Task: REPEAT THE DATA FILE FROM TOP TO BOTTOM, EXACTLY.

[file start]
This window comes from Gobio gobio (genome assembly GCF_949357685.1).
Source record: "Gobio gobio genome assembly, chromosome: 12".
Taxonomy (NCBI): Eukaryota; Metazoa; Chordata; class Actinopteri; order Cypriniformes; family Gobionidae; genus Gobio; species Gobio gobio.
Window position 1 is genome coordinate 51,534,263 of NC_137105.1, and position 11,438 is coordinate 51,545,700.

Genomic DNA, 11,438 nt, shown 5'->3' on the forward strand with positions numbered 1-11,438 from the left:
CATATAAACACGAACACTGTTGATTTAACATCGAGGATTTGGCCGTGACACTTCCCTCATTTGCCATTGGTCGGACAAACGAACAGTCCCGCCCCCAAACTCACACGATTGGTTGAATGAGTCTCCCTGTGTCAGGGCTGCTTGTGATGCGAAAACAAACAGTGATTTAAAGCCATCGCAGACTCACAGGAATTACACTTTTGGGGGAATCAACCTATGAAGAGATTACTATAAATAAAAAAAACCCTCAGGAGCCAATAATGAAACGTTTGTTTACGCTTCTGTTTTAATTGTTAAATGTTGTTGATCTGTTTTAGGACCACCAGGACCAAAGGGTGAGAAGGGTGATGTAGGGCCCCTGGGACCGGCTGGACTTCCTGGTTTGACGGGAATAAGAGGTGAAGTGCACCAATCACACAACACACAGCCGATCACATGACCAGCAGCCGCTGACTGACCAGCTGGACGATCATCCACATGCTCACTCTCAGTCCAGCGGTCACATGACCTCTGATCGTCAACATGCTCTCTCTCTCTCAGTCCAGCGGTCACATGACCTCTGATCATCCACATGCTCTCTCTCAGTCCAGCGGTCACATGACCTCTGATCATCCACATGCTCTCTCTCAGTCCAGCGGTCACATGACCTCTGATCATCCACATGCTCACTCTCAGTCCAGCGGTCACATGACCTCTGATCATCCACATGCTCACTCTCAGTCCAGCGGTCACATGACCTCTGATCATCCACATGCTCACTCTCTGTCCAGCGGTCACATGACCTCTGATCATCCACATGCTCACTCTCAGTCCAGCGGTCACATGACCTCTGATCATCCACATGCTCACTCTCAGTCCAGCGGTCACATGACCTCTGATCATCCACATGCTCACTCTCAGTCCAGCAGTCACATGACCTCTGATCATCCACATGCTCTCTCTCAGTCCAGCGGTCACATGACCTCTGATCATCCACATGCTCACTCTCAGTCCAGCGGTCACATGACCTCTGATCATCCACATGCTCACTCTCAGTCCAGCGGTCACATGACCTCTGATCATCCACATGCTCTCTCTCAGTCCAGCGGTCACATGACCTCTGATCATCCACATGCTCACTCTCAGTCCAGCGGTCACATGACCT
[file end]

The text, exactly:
This window comes from Gobio gobio (genome assembly GCF_949357685.1).
Source record: "Gobio gobio genome assembly, chromosome: 12".
Taxonomy (NCBI): Eukaryota; Metazoa; Chordata; class Actinopteri; order Cypriniformes; family Gobionidae; genus Gobio; species Gobio gobio.
Window position 1 is genome coordinate 51,534,263 of NC_137105.1, and position 11,438 is coordinate 51,545,700.

Genomic DNA, 11,438 nt, shown 5'->3' on the forward strand with positions numbered 1-11,438 from the left:
CATATAAACACGAACACTGTTGATTTAACATCGAGGATTTGGCCGTGACACTTCCCTCATTTGCCATTGGTCGGACAAACGAACAGTCCCGCCCCCAAACTCACACGATTGGTTGAATGAGTCTCCCTGTGTCAGGGCTGCTTGTGATGCGAAAACAAACAGTGATTTAAAGCCATCGCAGACTCACAGGAATTACACTTTTGGGGGAATCAACCTATGAAGAGATTACTATAAATAAAAAAAACCCTCAGGAGCCAATAATGAAACGTTTGTTTACGCTTCTGTTTTAATTGTTAAATGTTGTTGATCTGTTTTAGGACCACCAGGACCAAAGGGTGAGAAGGGTGATGTAGGGCCCCTGGGACCGGCTGGACTTCCTGGTTTGACGGGAATAAGAGGTGAAGTGCACCAATCACACAACACACAGCCGATCACATGACCAGCAGCCGCTGACTGACCAGCTGGACGATCATCCACATGCTCACTCTCAGTCCAGCGGTCACATGACCTCTGATCGTCAACATGCTCTCTCTCTCTCAGTCCAGCGGTCACATGACCTCTGATCATCCACATGCTCTCTCTCAGTCCAGCGGTCACATGACCTCTGATCATCCACATGCTCTCTCTCAGTCCAGCGGTCACATGACCTCTGATCATCCACATGCTCACTCTCAGTCCAGCGGTCACATGACCTCTGATCATCCACATGCTCACTCTCAGTCCAGCGGTCACATGACCTCTGATCATCCACATGCTCACTCTCTGTCCAGCGGTCACATGACCTCTGATCATCCACATGCTCACTCTCAGTCCAGCGGTCACATGACCTCTGATCATCCACATGCTCACTCTCAGTCCAGCGGTCACATGACCTCTGATCATCCACATGCTCACTCTCAGTCCAGCAGTCACATGACCTCTGATCATCCACATGCTCTCTCTCAGTCCAGCGGTCACATGACCTCTGATCATCCACATGCTCACTCTCAGTCCAGCGGTCACATGACCTCTGATCATCCACATGCTCACTCTCAGTCCAGCGGTCACATGACCTCTGATCATCCACATGCTCTCTCTCAGTCCAGCGGTCACATGACCTCTGATCATCCACATGCTCACTCTCAGTCCAGCGGTCACATGACCT